Writer and philosopher Éric Sadin is one of the most important oppositional voices on the topics of innovation and digital revolution. Of which he has an unromantic and unenthusiastic view. His books “La Silicolonizzazione del mondo. L’irresistibile espansione del liberismo digitale” (World Siliconization – published by Giulio Einaudi Editore in 2017) and "Critica della ragione artificiale" (The irresistible expansion of digital liberalismvoiced – published by Luiss University Press in 2019) have caused a lot of discussion. Sadin spoke at the conference “The Frame: Human Innovation” organised by Kpmg and Corriere della Sera in November 2019 in Milan, Italy. “For a few years now, we have talked only of artificial intelligence. We get excited about their merits and we worry about any consequences. In general, we talk about this more in terms of the future than of the present. Without realizing that already today these functionalities, after a certain threshold, can deprive us individually and collectively of our freedom of choice, creating an anti-humanity that takes shape from technical systems”, he explained in his speech.
According to Sadin, in fact, “what characterizes artificial intelligence, beyond confusing speeches that surround them and the evergreen litanies on the end of jobs, on the boasted progress in medicine or on the almost total optimization of companies, is the extension of a “systemic”, a science of classifications and relationships, destined to be applied to all areas of human life”.
The enunciation of truth
This science determines what the French philosopher defines as “the automatized enunciation of truth” which “is thus destined to produce the ‘event’, to set off an action mainly for commercial or utilitarian reasons, proceeding towards a sort of artificial and uninterrupted stimulation of reality”.
What does this mean? “Lets think of the app Waze, the one that analyses in real time the state of traffic and suggests alternative routes that are more or less optimized. These systems are not only capable of estimating reality, but also to enounce truths: in this case which road would be better to take.” Sadin adds: “What is the problem? The problem is that accuracy is factual. The words of parents are for children the truth they need to conform to. Machines do the same. Machines tell us how to act. Here lies the imperative turning point of technology”.
But there are more examples: “Imagine having a mirror connected to the web. It wouldn’t only reflect an image, but it would also collect the data on our face and our body, suggesting products or services that are considered appropriate based on the advanced, and more or less reliable, analysis, of your physical and psychological wellbeing.
The injunctive turning point of technology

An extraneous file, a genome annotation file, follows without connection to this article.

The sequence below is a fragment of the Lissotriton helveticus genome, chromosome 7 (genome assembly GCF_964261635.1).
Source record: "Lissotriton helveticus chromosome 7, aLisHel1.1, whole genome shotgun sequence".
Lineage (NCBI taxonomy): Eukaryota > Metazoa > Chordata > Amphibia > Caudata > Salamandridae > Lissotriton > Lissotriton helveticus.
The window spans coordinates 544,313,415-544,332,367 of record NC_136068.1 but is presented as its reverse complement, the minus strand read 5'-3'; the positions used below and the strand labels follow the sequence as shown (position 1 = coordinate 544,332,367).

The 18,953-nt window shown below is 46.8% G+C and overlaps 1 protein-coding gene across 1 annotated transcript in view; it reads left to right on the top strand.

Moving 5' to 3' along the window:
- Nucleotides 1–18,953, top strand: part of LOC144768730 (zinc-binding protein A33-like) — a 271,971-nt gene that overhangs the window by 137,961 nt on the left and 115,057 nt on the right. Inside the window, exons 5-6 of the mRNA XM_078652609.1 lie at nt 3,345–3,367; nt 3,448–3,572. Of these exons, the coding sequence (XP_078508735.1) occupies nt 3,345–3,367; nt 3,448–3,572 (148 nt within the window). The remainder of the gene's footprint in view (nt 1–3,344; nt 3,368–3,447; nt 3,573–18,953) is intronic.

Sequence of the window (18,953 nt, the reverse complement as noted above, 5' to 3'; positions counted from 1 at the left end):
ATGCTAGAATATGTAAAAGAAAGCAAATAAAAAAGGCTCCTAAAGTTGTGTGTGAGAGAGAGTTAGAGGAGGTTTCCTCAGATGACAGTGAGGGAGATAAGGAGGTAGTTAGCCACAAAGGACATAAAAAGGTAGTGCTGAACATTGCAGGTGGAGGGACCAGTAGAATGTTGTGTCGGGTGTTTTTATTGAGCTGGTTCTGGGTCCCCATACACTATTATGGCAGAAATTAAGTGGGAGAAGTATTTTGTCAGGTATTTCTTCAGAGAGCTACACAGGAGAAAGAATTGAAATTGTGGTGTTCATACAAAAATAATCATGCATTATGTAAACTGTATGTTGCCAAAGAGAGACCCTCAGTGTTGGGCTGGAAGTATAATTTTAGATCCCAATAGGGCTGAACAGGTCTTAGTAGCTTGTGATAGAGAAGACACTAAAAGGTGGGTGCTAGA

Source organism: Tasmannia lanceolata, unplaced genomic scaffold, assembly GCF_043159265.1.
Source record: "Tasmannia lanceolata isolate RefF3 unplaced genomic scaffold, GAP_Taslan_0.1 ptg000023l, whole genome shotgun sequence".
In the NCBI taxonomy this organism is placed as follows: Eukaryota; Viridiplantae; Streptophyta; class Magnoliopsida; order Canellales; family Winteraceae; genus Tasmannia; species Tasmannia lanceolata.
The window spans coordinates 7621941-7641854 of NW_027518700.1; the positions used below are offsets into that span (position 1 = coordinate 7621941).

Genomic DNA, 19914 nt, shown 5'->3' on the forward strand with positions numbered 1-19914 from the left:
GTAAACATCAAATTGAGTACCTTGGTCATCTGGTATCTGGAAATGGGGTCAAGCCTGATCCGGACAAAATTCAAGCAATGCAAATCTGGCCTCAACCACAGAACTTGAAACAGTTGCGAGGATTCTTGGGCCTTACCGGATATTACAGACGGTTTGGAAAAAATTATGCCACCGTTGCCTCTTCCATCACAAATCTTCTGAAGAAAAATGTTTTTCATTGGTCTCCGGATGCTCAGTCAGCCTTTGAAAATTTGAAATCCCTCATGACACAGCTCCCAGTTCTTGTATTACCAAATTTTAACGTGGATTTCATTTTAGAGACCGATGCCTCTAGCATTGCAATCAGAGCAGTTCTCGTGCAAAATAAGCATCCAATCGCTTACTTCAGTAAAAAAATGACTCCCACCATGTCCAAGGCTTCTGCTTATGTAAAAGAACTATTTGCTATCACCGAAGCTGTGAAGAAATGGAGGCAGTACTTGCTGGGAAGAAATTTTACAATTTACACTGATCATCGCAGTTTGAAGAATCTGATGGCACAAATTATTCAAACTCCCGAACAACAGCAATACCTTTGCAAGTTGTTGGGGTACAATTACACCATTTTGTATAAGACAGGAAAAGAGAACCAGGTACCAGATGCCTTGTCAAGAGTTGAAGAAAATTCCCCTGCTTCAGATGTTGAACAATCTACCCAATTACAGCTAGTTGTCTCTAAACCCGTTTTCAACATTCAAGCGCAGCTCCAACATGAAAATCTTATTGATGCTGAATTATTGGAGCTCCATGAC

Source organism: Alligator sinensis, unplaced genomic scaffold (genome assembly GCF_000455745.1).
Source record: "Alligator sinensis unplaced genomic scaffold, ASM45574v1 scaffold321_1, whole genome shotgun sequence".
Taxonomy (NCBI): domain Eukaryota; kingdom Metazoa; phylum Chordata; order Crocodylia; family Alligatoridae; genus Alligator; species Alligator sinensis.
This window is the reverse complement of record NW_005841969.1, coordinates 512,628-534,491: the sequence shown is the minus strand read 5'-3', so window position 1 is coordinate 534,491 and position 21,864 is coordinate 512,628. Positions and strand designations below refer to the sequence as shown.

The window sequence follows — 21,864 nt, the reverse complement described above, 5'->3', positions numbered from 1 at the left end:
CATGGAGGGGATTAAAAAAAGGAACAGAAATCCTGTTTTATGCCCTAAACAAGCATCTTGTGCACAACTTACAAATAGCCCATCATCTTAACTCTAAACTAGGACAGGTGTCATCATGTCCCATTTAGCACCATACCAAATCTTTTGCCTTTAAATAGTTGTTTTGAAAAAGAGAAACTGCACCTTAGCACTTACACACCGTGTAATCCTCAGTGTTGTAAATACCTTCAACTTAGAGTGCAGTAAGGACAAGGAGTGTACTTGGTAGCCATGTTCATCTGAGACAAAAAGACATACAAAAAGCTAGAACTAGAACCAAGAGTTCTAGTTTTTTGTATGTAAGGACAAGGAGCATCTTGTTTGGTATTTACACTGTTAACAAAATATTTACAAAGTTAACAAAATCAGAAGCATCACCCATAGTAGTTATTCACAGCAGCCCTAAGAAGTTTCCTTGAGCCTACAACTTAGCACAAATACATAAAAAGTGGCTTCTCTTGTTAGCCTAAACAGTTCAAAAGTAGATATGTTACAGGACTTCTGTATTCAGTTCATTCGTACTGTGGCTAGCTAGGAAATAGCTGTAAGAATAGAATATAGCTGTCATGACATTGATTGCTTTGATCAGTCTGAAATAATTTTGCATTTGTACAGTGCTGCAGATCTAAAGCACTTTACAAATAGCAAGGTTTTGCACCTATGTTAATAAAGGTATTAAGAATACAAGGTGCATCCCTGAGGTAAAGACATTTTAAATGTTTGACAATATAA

To close, “we are experiencing an injunctive turning point of technology. It’s a unique phenomenon in the history of humanity that mean technologies require us to act in one way or another. This doesn’t happen in a uniform way, but on various levels. It can start as an incentive, for example with a sports coaching app that suggests a type of supplement. Or it can happen on a prescriptive level, such as in the case of the assessment of a request for a loan or in the gig economy, that uses of digital robots to select candidates. And while all of this is happening “we often think of the fable of complementarity of man-machine. But the more the level of automatized competencies will be perfected, the more human evaluation will be marginalized. To the point of reaching coercive levels, that are emblematic of the world of labour, that include systems giving orders to people in terms of actions to perform. The free use of our ability to judge is effectively substituted by protocols that are designed to guide our actions”.
The predominant presence of the digital places itself as “an instance for guidance of behaviours, destined to offer, moment by moment, individual and collective existence models which are considered the best applicable, and this happens imperceptibly, fluidly, so much as to give the feeling of a new natural order of things” Sadin underlines. “This is why techno-liberalism made aletheia technologies into its main workhorse”, the philosopher continues, “in them it has seen the realization of its hegemonic ambitions, thanks to the rising of an “invisible automatized hand”, in a world held up by the regime of retroaction, of feedback: a “data-driven society” where any manifestation of reality is subject to algorithms that aim to avoid any interruption of the processes and to constantly pursue profit.
The result? It’s obvious: “we are going towards a total commercialization of life”, Sadin explains, “the speed of development presented as unavoidable robs us of the ability to give our opinion in all conscience. While the coryphaeus of the automation of the world are very resourceful, despite the consequences on our civilization, us simple citizen-consumers are becoming ever more apathetic. According to the philosopher there is only one way out. “First of all we need to contradict the techno-speeches and bring back the testimony from situations where these systems are operating, in work places, schools, hospitals. We should manifest our opposition towards certain devices when we believe that these undermine our integrity and dignity. We need to impose a simple but intangible equation against the humanistic assault: the more they try to rid us of our power to act, the more we should act.”